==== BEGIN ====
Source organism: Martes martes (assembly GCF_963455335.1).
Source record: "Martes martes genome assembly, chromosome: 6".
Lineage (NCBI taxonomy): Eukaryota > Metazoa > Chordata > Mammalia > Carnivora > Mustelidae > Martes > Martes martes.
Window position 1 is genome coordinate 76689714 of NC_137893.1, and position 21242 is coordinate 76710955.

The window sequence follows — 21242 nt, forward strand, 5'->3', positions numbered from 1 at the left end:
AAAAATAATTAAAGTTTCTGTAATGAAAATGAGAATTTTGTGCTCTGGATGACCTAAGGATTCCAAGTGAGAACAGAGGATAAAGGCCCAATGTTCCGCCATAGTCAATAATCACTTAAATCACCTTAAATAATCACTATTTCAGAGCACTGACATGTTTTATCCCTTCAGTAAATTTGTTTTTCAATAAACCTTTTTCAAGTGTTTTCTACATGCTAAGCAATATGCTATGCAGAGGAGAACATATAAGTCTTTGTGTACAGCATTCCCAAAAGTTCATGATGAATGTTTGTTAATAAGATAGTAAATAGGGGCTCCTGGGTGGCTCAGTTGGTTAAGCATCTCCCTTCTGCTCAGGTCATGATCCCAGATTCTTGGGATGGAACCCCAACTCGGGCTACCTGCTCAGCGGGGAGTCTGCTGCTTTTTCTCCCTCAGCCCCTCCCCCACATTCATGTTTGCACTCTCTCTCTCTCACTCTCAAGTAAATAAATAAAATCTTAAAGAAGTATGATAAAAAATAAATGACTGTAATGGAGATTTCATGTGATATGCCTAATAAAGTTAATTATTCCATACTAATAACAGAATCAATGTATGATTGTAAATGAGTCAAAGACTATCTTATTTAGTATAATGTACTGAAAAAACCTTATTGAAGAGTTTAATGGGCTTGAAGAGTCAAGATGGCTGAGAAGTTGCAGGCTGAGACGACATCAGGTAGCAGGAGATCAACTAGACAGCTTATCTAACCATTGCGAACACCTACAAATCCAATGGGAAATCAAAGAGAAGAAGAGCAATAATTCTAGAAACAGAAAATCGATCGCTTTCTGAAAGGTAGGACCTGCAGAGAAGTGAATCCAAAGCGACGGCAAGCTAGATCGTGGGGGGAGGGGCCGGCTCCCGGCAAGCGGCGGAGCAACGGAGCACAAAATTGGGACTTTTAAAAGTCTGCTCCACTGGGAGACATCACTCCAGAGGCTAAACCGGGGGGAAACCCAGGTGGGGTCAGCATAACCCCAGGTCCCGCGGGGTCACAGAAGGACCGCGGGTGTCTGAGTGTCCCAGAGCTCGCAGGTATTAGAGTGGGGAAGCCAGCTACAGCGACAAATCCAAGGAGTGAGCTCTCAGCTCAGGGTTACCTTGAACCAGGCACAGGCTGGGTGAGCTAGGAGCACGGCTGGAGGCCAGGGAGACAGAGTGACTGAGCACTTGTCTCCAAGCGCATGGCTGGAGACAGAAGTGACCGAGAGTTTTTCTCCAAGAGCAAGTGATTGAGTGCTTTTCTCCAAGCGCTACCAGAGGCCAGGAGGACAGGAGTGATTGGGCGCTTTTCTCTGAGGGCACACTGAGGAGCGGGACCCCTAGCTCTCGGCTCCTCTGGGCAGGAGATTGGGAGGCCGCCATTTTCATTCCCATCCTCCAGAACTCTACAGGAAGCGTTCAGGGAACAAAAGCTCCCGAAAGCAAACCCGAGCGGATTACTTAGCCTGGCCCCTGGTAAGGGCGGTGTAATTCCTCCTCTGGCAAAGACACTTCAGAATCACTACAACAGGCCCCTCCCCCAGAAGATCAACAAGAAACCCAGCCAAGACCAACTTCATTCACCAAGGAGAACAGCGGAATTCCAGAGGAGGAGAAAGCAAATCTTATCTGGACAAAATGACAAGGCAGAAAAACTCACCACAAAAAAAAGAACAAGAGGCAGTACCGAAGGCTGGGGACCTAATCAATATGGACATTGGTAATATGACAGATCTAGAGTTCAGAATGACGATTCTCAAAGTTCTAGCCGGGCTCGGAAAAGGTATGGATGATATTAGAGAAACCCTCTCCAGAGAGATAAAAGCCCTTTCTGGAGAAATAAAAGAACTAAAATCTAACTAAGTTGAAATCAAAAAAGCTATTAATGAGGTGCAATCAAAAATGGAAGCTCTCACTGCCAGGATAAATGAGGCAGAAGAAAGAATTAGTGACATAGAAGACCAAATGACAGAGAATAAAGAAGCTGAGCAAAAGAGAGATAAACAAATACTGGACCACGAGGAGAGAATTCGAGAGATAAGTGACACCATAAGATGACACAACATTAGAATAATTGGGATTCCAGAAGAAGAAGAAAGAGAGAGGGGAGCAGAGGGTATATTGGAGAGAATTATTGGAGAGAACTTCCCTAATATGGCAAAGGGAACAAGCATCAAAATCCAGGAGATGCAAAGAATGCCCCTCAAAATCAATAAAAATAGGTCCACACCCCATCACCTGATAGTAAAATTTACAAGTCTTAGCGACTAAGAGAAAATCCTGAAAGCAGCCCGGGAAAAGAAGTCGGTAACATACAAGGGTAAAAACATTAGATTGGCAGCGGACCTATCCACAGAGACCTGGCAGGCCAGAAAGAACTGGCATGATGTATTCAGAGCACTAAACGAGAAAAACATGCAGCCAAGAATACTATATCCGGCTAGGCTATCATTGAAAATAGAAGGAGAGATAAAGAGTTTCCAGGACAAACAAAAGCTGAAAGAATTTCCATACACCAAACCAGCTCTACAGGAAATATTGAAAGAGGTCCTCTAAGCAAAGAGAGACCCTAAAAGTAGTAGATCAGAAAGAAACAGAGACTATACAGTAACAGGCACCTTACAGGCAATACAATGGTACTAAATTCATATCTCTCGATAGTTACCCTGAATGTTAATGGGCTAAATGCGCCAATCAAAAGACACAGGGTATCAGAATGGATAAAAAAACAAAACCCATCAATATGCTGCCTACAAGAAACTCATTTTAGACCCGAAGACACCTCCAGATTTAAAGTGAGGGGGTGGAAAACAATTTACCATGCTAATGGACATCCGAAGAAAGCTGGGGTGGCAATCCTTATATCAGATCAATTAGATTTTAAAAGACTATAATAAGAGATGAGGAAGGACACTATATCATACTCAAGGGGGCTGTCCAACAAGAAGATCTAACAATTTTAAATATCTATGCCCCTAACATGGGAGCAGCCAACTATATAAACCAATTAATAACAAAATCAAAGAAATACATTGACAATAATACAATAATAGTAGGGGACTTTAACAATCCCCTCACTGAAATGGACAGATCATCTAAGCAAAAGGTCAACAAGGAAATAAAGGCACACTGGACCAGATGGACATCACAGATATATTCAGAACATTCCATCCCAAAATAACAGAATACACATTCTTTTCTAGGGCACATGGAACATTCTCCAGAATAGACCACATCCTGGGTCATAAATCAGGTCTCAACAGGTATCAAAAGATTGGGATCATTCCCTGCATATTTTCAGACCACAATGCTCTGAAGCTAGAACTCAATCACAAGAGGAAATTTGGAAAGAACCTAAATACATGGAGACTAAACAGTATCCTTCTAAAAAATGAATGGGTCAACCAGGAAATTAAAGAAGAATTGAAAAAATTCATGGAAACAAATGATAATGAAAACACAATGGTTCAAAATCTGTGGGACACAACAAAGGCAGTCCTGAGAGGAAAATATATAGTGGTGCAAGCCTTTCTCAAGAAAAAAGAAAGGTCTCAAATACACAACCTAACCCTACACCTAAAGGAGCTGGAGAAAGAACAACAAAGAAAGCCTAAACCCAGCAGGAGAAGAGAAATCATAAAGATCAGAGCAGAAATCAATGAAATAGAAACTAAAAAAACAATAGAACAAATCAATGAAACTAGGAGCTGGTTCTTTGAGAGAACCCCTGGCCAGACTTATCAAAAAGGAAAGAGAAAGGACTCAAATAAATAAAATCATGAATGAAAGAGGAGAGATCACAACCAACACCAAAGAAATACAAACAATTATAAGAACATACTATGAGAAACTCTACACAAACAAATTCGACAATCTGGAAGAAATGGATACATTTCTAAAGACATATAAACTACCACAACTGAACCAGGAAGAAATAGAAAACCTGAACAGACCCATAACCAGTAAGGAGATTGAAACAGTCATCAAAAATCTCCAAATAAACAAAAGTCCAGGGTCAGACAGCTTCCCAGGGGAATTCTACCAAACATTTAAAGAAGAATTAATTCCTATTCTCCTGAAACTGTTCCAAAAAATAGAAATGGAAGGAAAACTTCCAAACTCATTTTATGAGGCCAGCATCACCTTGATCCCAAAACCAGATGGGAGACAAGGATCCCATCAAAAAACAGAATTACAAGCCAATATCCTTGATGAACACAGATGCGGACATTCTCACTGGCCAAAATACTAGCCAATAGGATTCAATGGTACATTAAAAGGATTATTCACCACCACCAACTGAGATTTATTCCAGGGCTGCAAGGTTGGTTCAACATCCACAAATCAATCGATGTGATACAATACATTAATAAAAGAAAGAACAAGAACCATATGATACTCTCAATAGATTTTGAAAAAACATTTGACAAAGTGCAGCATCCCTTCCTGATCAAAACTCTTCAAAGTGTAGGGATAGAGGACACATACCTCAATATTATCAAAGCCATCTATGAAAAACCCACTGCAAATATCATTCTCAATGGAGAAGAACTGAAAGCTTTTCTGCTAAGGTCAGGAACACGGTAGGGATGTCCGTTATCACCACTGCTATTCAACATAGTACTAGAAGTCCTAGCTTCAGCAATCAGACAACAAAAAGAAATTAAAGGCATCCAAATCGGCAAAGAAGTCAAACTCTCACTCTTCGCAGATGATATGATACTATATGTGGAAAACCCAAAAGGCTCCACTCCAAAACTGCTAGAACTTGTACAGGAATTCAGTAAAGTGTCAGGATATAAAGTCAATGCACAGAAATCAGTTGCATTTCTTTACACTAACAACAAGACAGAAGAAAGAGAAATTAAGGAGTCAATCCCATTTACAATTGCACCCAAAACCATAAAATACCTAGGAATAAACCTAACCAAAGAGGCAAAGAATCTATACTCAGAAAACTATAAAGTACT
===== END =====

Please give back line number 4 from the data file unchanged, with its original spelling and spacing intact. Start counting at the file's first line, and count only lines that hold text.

Window position 1 is genome coordinate 76689714 of NC_137893.1, and position 21242 is coordinate 76710955.